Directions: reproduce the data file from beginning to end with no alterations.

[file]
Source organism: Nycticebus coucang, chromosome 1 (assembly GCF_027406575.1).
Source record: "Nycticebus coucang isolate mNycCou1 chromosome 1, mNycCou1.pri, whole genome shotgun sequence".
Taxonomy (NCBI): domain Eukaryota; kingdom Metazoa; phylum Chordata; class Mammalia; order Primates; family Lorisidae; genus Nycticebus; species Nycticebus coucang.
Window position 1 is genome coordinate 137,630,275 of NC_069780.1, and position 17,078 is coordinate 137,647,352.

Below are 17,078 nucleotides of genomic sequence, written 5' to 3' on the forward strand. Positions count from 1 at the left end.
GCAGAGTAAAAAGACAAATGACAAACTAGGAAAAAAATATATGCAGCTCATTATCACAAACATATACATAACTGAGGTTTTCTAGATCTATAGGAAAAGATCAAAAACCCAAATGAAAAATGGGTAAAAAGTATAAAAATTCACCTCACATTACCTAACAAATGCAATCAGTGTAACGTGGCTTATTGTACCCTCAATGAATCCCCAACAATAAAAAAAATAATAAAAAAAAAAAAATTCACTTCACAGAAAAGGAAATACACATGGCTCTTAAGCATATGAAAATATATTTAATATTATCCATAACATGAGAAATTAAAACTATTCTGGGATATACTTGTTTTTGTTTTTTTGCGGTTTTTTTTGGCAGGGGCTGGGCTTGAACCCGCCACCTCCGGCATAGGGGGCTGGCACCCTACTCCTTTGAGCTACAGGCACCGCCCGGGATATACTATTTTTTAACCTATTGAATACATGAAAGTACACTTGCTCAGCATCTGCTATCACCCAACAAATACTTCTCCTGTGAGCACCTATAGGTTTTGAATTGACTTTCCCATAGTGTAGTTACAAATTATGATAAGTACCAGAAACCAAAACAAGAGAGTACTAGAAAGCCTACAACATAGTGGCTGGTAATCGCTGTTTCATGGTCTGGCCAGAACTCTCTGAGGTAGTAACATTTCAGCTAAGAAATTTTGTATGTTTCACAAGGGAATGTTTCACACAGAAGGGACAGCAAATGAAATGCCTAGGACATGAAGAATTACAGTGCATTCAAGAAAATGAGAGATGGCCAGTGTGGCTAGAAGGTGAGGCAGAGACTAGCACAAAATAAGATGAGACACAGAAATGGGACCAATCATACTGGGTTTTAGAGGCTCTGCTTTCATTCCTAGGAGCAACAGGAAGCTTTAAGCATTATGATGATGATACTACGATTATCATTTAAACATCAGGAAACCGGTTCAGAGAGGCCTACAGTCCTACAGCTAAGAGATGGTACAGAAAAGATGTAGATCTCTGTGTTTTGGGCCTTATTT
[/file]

Source organism: Nycticebus coucang, chromosome 1 (assembly GCF_027406575.1).
Source record: "Nycticebus coucang isolate mNycCou1 chromosome 1, mNycCou1.pri, whole genome shotgun sequence".
Taxonomy (NCBI): domain Eukaryota; kingdom Metazoa; phylum Chordata; class Mammalia; order Primates; family Lorisidae; genus Nycticebus; species Nycticebus coucang.
Window position 1 is genome coordinate 137,630,275 of NC_069780.1, and position 17,078 is coordinate 137,647,352.

Below are 17,078 nucleotides of genomic sequence, written 5' to 3' on the forward strand. Positions count from 1 at the left end.
GCAGAGTAAAAAGACAAATGACAAACTAGGAAAAAAATATATGCAGCTCATTATCACAAACATATACATAACTGAGGTTTTCTAGATCTATAGGAAAAGATCAAAAACCCAAATGAAAAATGGGTAAAAAGTATAAAAATTCACCTCACATTACCTAACAAATGCAATCAGTGTAACGTGGCTTATTGTACCCTCAATGAATCCCCAACAATAAAAAAAATAATAAAAAAAAAAAAATTCACTTCACAGAAAAGGAAATACACATGGCTCTTAAGCATATGAAAATATATTTAATATTATCCATAACATGAGAAATTAAAACTATTCTGGGATATACTTGTTTTTGTTTTTTTGCGGTTTTTTTTGGCAGGGGCTGGGCTTGAACCCGCCACCTCCGGCATAGGGGGCTGGCACCCTACTCCTTTGAGCTACAGGCACCGCCCGGGATATACTATTTTTTAACCTATTGAATACATGAAAGTACACTTGCTCAGCATCTGCTATCACCCAACAAATACTTCTCCTGTGAGCACCTATAGGTTTTGAATTGACTTTCCCATAGTGTAGTTACAAATTATGATAAGTACCAGAAACCAAAACAAGAGAGTACTAGAAAGCCTACAACATAGTGGCTGGTAATCGCTGTTTCATGGTCTGGCCAGAACTCTCTGAGGTAGTAACATTTCAGCTAAGAAATTTTGTATGTTTCACAAGGGAATGTTTCACACAGAAGGGACAGCAAATGAAATGCCTAGGACATGAAGAATTACAGTGCATTCAAGAAAATGAGAGATGGCCAGTGTGGCTAGAAGGTGAGGCAGAGACTAGCACAAAATAAGATGAGACACAGAAATGGGACCAATCATACTGGGTTTTAGAGGCTCTGCTTTCATTCCTAGGAGCAACAGGAAGCTTTAAGCATTATGATGATGATACTACGATTATCATTTAAACATCAGGAAACCGGTTCAGAGAGGCCTACAGTCCTACAGCTAAGAGATGGTACAGAAAAGATGTAGATCTCTGTGTTTTGGGCCTTATTT